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Halo Infinite preview: A love letter to the past

The next Halo game has a tall task to sell the new Xbox console while keeping fans happy. The development team at 343 tell how they took inspiration from the 2001 original


Halo Infinite: The Warthog is back

Halo Infinite: The Warthog is back

Halo Infinite: The new baddie is a warlord called Escharum

Halo Infinite: The new baddie is a warlord called Escharum

Halo Infinite: The Master Chief has a new sidekick called The Pilot but he is not a playable character

Halo Infinite: The Master Chief has a new sidekick called The Pilot but he is not a playable character


Halo Infinite: The Warthog is back

If you experienced a sensation of deja-vu when watching the recent live stream introducing Halo Infinite’s gameplay, do not adjust your set. It was entirely deliberate on behalf on the development team working on the new Halo, which is due for release around November in conjunction with the Xbox Series X console.

Halo has always acted as a battering ram, a poster child, a totem of Microsoft’s next generations, just as the original Combat Evolved did for the first Xbox, back in 2001.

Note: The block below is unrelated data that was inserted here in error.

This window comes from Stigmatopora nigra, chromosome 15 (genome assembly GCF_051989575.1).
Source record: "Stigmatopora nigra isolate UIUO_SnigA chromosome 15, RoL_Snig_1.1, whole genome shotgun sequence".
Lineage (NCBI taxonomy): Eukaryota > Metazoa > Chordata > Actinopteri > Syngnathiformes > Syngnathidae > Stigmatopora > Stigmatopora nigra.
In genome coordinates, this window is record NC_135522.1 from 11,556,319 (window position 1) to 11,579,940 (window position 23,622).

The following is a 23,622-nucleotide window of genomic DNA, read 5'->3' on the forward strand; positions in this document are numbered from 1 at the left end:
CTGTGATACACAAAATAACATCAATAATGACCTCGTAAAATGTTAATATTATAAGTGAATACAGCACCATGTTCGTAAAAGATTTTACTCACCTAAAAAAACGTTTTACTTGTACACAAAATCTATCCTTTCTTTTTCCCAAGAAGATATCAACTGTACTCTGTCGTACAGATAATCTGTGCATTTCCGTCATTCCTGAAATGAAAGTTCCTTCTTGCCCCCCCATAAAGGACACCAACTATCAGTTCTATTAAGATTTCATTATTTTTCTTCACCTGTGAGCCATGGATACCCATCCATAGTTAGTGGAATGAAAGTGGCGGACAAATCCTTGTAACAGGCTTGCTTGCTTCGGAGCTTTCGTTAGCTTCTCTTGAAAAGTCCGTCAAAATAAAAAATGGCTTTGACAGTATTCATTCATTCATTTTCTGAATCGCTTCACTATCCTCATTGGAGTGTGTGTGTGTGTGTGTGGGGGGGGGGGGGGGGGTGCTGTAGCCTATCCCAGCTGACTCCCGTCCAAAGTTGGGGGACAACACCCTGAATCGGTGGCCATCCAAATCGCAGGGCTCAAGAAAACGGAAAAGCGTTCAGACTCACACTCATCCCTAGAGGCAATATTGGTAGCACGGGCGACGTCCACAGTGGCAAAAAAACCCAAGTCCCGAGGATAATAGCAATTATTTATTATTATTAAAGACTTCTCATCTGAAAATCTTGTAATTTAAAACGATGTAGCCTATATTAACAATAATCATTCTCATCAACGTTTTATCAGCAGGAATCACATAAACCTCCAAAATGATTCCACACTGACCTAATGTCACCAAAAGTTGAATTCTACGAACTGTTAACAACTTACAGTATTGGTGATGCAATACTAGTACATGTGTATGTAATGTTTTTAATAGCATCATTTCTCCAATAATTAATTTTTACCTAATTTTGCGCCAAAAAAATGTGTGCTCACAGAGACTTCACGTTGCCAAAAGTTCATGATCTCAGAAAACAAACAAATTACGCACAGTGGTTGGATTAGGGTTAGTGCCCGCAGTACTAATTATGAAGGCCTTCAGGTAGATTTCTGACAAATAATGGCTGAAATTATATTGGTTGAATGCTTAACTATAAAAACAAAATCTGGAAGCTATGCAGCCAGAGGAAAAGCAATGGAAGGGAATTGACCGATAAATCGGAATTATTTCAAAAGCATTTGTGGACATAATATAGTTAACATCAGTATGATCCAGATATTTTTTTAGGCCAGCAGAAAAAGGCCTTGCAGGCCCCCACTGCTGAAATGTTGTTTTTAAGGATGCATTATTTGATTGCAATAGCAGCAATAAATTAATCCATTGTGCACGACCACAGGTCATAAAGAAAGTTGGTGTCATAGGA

Almost two decades on, the team at 343 Industries – the company Microsoft set up to bring forward the Halo franchise – are unabashed about their intentions with Infinite. At an online press event to dissect the eight-minute gameplay trailer a couple of hours after it was broadcast, the leads at 343 reinforced their intention to deliver a new Halo that’s a lot like the oldest Halo.

“We built this to be a love letter to Halo for all the fans – we hope that everyone gets that,” says Paul Crocker, associate creative director for the game at 343.

The gameplay trailer plucks a chunk from the middle of the game but was chosen deliberately to echo the opening of Combat Evolved as you crash-landed on an alien ring planet.

“One of the expressions we've used a lot is spiritual reboot,” says Crocker. “Everyone remembers when they first played Combat Evolved when they first crashed onto the mysterious Halo ring from the Bumblebee escape pod, and how they felt as they looked around that world. And that to us is the feeling, the emotion that we wanted players to experience again. We want it to feel different and new and fresh. But we really want to bring back that sense of wonder and mystery and hope.”